Thursday, April 22, 2010

Orthodoxy Bashing

"[T]he dispersal consensus: the idea that the amelioration of urban problems requires...that the central city's poor be deconcentrated--that is dispersed--into wealthier, and usually suburban neighborhoods."

David Imbroscio, Urban America Reconsidered: Alternatives for Governance and Policy

Imbroscio talks about the dispersal consensus, or the DC, as having "near-hegemonic influence" and as an orthodoxy of today's urban policy thinking. Yet formalized dispersal efforts are rather small and evaluation evidence modest at best. Subsidized units are lost in the process. At the same time, critics like Imbroscio back themselves into a corner by supporting broken public housing projects and poor neighborhood conditions -- arguing that these problems should be righted instead of people being forced to disperse.

I have a couple of comments:

1) A study I've never completed is of the handful of planned new towns of the 1960s and early 1970s that were based upon relocating whole neighorhoods to the suburbs. These fantastic plans never got off the ground. Dispersal strategies have become more granular and project-based.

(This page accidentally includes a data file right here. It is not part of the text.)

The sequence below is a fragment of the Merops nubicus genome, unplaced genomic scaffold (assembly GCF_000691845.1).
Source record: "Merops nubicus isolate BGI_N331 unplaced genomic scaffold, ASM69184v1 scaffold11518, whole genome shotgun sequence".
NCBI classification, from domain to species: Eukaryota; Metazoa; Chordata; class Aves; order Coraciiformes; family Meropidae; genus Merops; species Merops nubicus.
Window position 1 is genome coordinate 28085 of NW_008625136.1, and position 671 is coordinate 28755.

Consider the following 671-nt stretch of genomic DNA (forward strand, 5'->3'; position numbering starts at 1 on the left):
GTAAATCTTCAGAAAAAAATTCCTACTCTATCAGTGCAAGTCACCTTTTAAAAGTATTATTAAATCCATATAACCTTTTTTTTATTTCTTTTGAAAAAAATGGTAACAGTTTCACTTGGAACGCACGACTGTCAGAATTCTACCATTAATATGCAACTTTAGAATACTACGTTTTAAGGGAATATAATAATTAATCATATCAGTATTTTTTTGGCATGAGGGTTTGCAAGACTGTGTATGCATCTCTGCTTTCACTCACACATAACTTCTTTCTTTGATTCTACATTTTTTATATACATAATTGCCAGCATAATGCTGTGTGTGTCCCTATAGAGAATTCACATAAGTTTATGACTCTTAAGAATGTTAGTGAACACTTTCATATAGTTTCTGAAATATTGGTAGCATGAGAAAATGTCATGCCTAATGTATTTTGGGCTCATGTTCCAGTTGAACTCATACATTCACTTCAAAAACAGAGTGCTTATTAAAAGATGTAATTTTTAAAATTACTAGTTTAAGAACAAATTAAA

2) An argument Imbroscio does not make about the DC concerns the underlying liberal expansionist interest in recapturing valuable downtown land occupied by public housing. In short, the DC has an unstated land grab dimension -- and that motivation has cost a lot in financial and human terms.

3. I was also surprised that Imbroscio didn't take on the question of "mixed income housing," another element of urban policy orthodoxy that is based more in theory and hope than fact.

I end up in an ambigious place about this argument. I find it difficult to accept the conditions of many public housing projects -- conditions that are a function of poor design, location, and management of that housing. At the same time, moving people in irresponsible ways for whatever reason is a bad thing, especially if underlying interest is land development

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